On Sunday afternoon, we had just finished our Glass Doctor annual conference in San Antonio, Texas. I didn’t get a chance to spend much time on the River Walk as there was too much to do. The bad thing is I love the River Walk. I couldn’t wait to get there.
Years ago I would have found the time to hang out with everyone. Years ago I would have gone down to the River Walk for a couple of hours rather than staying in my hotel room preparing for the next day. Writing this leadership article has already made me a better leader. (Thank God!)
Almost 200 people were here this weekend. Franchisees that were brand new mixed with those who have been around for 26 years. Everyone has a dream. It’s fun seeing those who are new with a dream mixing with those who have been living their dream for more than 25 years.
Do you remember your dream of what it would be like to run your own business? Did you forget it takes focus, hard work, building your brand and doing what most people just won’t do?
As I get older, I get much more empathetic … as well as much less empathetic. Along the way I learned that good things take twice as long as I ever imagined and cost twice as much money. I root for those who do what is required and spend less energy with those who do not.
I’m not talking anything about Glass Doctor. I’m talking about life.
It is being calloused? Or is it being real? I vote for real! I hope and pray that my franchisees never feel that I am blind to their challenges. I’ve been on both sides and get it.
I looked around the room for the past couple days and I see Larry. He struggled to get to $1 million in volume. He told his team that once that he got to $1 million he would wear a dress for the day—and he did! Now he is over $4 million and he does something very simple—he awards everyone a $100 bill the day they exceed their goal for the month. Yes, brilliant. As he approaches $5 million in sales he has proved that this works for all.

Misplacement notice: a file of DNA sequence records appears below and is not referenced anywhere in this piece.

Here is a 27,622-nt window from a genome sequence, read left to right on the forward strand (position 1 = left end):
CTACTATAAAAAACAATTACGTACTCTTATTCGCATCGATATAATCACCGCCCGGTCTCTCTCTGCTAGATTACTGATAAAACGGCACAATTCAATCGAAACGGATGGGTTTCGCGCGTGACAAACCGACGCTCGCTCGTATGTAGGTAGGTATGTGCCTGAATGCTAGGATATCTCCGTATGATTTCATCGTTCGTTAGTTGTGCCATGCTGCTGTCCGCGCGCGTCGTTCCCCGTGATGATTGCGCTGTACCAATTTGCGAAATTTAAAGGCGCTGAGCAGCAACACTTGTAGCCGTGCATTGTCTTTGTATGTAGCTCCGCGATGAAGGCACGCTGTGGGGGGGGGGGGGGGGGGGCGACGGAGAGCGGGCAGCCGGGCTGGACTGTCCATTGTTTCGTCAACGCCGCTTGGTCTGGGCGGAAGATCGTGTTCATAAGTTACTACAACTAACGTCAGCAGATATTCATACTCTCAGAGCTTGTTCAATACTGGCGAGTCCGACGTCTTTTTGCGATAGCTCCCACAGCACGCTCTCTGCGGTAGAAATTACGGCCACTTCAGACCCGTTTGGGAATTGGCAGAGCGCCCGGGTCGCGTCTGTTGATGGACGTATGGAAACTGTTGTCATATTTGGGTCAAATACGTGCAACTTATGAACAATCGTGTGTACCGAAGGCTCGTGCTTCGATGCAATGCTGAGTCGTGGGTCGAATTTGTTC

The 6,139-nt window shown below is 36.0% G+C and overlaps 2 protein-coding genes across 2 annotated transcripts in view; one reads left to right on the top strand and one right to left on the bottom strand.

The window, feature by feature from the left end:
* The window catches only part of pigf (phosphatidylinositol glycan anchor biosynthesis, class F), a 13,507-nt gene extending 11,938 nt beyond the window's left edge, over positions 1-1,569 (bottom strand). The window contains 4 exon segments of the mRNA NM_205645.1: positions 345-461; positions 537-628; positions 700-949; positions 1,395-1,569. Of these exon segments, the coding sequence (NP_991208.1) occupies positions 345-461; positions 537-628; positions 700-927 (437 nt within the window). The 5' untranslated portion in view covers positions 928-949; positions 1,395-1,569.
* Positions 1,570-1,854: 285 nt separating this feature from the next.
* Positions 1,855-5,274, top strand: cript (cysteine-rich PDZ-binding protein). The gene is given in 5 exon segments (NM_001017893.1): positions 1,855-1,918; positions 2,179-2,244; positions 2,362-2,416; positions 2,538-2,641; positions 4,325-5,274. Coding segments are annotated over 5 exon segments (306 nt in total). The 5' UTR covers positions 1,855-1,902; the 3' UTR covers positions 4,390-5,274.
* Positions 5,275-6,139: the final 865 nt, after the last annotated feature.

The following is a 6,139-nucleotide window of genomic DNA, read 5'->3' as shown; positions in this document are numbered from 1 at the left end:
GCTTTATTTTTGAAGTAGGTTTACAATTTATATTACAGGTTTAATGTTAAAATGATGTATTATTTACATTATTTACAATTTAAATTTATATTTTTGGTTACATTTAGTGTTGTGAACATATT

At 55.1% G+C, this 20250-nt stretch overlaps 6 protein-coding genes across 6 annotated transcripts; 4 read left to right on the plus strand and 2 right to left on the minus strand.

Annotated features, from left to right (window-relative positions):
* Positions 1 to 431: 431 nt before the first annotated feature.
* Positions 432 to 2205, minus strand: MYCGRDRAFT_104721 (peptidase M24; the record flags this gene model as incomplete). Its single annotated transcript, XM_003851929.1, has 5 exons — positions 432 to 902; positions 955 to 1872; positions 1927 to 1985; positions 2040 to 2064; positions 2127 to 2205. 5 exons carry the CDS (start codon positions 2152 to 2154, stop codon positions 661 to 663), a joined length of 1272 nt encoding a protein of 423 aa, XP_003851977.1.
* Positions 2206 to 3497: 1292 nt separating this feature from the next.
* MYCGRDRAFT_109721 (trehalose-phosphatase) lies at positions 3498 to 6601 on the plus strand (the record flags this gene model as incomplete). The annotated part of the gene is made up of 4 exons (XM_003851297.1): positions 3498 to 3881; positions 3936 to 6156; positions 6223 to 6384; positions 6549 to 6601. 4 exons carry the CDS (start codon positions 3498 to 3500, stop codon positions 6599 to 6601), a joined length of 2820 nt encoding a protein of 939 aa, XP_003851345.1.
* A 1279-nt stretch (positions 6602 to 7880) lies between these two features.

I looked at Dan. Quiet. Unassuming. His business is in a region with serious oil and gas production. A territory where people make $18 to $25 an hour to work at McDonalds and Wal-Mart. It is hard to hire. Tougher than most of us, including me, could ever imagine. He brought his whole office staff to San Antonio to have them better understand who we are and make them learn how they could do their jobs better. More importantly, his staff got to meet other people who do what they do every day! Something Dan, nor I, can relate to, but that is critical for his team. Brilliant.
I look at Gene. Closed his business and brought his entire office to San Antonio for three days to make them better. Who among us would ever do this?
Mike brought six people from Montana. Want to figure out how much that cost him with hotels, flights, and time away from the office?
I can’t tell you how to become a better leader. I’m not sure how I can tell me how to be a better leader. I do know, however, when I see great leaders rise to the occasion, I appreciate them, applaud them and aspire to be as great they are.
As always, gents, thanks for another lesson.